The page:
The journey he embarked on at a.pass has been primarily focussed on the context provided by the institute, the program as well as the participants, curators, staff and visitors. He explored the limits of the context and the inconsistencies that he sometimes found between theories and the way they were practiced. During his period at a.pass he attempted to challenge the beliefs within the institute by making a series of symbolic interventions that addressed these boundaries and discrepancies.

      But one thing became apparent. Where is he in what he does?
      For the end communication he commissioned himself to look at what context he provides, to look at what he is constituted of, to think about his role as an artist and performer and his relationship with the audience. He uses the same strategy he applied before, but now to explore his own politics. It resulted in Double Spiral with Rainmakers - and he will prepare the dinner.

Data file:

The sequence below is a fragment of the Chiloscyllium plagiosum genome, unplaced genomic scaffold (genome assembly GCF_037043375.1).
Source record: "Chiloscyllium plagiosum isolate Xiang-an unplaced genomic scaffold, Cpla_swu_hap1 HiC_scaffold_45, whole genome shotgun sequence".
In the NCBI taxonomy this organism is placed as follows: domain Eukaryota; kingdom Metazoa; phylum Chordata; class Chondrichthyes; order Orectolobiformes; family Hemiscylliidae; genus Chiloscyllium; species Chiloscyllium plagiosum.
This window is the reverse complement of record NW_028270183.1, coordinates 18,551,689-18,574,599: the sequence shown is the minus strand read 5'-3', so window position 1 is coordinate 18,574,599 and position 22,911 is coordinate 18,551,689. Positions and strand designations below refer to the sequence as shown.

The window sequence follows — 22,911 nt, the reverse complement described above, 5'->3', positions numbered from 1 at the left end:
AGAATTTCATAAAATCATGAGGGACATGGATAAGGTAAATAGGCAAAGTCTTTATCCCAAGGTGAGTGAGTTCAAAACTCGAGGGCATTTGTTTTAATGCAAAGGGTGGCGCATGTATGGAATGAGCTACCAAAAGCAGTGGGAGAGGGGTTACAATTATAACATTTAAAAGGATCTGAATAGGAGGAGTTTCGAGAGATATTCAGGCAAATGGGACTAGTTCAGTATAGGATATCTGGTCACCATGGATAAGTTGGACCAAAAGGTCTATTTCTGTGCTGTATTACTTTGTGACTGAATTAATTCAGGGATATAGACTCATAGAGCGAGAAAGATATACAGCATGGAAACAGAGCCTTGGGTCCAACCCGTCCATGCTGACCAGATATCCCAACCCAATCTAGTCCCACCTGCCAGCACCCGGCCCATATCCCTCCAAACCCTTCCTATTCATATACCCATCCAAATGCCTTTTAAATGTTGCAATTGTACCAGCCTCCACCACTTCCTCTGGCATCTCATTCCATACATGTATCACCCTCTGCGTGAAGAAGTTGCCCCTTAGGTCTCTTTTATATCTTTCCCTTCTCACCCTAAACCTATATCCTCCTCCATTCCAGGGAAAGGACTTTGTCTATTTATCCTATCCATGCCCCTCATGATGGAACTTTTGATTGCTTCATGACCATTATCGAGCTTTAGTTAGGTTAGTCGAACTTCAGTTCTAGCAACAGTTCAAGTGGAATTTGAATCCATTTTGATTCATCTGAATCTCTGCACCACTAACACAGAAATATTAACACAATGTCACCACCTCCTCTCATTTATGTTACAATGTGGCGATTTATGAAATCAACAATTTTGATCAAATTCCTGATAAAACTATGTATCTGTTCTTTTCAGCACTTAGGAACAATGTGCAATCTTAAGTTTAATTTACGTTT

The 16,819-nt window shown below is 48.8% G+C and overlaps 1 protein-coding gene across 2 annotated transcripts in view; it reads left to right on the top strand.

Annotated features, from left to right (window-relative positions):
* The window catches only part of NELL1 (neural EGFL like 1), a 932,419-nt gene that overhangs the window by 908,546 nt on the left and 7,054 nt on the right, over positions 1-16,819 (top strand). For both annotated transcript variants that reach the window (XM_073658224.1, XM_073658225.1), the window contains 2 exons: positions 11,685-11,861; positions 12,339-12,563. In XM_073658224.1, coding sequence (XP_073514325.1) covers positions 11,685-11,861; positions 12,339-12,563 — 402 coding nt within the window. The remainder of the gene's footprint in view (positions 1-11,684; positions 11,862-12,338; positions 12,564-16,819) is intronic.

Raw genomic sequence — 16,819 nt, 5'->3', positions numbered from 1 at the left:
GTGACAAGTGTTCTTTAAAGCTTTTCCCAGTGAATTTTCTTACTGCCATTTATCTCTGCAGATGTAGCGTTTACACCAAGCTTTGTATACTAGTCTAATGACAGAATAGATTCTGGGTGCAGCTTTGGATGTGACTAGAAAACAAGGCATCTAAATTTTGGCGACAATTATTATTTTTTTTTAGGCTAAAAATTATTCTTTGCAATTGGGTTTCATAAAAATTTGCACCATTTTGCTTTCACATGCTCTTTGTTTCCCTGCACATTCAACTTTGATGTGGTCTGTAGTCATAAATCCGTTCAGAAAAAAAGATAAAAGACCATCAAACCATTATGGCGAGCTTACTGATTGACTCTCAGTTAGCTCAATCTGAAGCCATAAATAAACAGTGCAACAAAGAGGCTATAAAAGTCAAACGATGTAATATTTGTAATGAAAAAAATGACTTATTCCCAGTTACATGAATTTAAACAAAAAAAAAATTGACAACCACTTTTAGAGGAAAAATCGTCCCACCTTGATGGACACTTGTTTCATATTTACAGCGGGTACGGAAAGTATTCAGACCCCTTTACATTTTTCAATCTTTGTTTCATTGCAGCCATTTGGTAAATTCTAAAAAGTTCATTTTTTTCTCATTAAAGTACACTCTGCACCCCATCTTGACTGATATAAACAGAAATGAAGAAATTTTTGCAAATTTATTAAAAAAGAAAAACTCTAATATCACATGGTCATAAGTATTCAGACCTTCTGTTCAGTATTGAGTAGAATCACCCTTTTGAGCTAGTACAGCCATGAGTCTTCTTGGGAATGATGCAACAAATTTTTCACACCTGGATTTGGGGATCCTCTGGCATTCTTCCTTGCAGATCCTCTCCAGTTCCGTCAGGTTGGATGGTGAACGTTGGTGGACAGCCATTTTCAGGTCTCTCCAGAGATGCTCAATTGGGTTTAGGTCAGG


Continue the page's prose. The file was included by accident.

• postgraduate program
    • workshop
    • Looming Score
    • Sounding Situations 03 September 2019
      posted by: Sina Seifee
    • Milena Kipfmüller & Klaus Janek
    • a.pass
    • 09 October 2019
    • 07 November 2019
    • Sounding Situations
      The duo [SNDNG STTNS] Milena Kipfmüller & Klaus Janek, seeks for the reciprocity of the auditive and its staging. Semantics, appearing sounds and music elements form musical gestures and meaning, the composition is in tight correspondence with its staging.  Challenging the line between discourse and aesthetics, the focus on conflicting situations animates interpretation and questions in a subtil and humble way.